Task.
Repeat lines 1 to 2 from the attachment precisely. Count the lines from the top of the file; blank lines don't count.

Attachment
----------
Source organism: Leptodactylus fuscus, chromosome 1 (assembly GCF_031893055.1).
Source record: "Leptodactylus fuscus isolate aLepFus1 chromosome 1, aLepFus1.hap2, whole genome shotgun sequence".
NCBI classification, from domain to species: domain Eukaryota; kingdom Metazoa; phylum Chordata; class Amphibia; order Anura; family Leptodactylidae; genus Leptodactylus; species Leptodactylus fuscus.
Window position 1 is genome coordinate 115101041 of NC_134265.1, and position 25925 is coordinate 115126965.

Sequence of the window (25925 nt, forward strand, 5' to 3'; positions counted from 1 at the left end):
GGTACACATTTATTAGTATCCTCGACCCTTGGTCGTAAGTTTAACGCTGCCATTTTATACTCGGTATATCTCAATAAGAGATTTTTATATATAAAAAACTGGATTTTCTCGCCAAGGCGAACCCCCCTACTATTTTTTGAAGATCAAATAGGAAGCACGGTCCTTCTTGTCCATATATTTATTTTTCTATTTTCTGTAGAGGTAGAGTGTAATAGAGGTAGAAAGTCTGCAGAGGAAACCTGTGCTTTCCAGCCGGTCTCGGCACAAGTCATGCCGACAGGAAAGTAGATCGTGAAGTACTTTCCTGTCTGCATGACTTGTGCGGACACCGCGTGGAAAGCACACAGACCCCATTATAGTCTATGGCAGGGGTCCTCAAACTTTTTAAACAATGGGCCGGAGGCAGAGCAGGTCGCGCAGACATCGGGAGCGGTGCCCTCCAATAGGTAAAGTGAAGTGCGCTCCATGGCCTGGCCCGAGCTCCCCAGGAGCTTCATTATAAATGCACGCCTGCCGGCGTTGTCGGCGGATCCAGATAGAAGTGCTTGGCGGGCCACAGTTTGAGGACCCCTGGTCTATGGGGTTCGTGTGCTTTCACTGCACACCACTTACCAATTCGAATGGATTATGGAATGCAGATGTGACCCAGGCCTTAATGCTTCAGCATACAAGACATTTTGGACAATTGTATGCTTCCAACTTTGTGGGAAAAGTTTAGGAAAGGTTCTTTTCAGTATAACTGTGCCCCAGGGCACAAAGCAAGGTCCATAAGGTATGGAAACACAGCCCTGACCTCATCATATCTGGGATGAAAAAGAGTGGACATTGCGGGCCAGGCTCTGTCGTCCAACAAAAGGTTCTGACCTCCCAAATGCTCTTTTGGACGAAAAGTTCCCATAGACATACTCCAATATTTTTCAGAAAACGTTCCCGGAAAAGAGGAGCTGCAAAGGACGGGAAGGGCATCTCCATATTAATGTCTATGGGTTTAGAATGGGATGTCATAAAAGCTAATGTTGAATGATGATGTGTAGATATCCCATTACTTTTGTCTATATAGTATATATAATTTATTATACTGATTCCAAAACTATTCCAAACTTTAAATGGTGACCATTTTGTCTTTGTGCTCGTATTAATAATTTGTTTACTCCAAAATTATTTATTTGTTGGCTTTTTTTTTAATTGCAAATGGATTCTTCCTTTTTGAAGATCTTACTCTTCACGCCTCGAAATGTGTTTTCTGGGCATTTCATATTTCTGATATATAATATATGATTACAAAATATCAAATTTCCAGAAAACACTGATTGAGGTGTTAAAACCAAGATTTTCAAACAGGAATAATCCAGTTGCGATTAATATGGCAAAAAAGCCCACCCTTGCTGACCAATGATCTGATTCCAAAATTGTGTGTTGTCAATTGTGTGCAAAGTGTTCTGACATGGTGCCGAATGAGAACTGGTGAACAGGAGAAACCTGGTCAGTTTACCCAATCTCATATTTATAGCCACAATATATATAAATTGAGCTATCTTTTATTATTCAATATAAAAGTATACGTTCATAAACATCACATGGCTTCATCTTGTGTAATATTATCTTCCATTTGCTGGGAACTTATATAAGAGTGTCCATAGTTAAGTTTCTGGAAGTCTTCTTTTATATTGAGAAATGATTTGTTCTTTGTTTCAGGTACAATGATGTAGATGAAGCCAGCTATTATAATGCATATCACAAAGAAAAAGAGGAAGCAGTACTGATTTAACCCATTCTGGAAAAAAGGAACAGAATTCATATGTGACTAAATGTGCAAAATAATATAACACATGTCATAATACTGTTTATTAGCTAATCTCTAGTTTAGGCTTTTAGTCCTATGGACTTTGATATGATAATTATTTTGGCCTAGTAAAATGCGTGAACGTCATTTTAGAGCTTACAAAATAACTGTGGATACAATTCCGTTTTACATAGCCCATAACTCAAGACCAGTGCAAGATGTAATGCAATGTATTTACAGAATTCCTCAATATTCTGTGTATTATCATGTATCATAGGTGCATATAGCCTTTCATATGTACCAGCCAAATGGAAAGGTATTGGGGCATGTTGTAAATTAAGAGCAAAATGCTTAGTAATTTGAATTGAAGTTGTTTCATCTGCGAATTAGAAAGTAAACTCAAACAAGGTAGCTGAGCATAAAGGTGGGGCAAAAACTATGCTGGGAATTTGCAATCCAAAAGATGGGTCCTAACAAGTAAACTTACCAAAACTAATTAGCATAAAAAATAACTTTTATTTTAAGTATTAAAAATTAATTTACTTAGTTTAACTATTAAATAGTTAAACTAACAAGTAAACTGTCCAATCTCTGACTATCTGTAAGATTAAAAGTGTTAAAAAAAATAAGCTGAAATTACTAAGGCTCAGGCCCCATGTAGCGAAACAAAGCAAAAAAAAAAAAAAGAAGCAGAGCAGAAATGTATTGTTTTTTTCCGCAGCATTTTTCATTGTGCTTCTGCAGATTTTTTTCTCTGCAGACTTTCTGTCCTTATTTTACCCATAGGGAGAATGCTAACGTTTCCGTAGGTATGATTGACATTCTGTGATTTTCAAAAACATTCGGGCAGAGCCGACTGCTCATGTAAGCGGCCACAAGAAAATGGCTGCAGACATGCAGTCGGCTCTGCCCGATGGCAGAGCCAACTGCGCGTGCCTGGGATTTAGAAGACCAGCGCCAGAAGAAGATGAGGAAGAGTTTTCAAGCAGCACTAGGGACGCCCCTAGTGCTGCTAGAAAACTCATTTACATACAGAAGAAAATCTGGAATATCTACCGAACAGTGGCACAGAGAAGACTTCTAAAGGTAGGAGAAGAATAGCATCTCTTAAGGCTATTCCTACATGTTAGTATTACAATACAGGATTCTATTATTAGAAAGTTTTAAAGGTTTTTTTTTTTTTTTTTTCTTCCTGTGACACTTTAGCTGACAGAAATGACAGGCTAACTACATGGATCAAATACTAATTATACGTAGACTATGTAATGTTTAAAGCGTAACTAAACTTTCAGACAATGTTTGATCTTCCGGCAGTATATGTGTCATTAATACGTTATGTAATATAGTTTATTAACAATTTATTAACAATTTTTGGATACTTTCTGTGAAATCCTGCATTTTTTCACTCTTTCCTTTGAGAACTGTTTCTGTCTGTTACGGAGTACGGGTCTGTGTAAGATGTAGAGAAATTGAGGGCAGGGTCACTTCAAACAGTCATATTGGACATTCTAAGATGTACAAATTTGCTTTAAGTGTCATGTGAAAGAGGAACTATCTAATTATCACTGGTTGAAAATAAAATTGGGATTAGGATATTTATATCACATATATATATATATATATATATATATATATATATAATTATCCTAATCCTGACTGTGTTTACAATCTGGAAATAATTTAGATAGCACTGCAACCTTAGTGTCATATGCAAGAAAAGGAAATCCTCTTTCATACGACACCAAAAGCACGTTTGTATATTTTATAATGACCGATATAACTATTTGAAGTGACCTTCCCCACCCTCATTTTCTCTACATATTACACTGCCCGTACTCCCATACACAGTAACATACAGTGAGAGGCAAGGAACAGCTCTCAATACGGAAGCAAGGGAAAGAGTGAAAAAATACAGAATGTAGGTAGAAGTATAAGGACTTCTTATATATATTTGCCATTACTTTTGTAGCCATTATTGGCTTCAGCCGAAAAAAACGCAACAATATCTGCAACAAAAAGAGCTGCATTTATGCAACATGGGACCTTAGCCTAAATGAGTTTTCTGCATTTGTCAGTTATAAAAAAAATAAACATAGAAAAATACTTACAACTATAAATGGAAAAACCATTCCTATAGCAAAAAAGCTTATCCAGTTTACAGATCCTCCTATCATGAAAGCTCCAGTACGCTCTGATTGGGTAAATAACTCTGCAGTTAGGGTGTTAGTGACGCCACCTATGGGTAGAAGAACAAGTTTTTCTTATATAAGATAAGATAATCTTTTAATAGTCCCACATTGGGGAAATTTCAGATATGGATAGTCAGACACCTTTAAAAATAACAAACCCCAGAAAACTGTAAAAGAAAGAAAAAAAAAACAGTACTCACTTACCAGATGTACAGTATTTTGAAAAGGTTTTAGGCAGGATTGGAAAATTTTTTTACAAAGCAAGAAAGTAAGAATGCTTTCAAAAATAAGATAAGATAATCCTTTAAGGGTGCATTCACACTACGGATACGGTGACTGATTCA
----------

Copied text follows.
Source organism: Leptodactylus fuscus, chromosome 1 (assembly GCF_031893055.1).
Source record: "Leptodactylus fuscus isolate aLepFus1 chromosome 1, aLepFus1.hap2, whole genome shotgun sequence".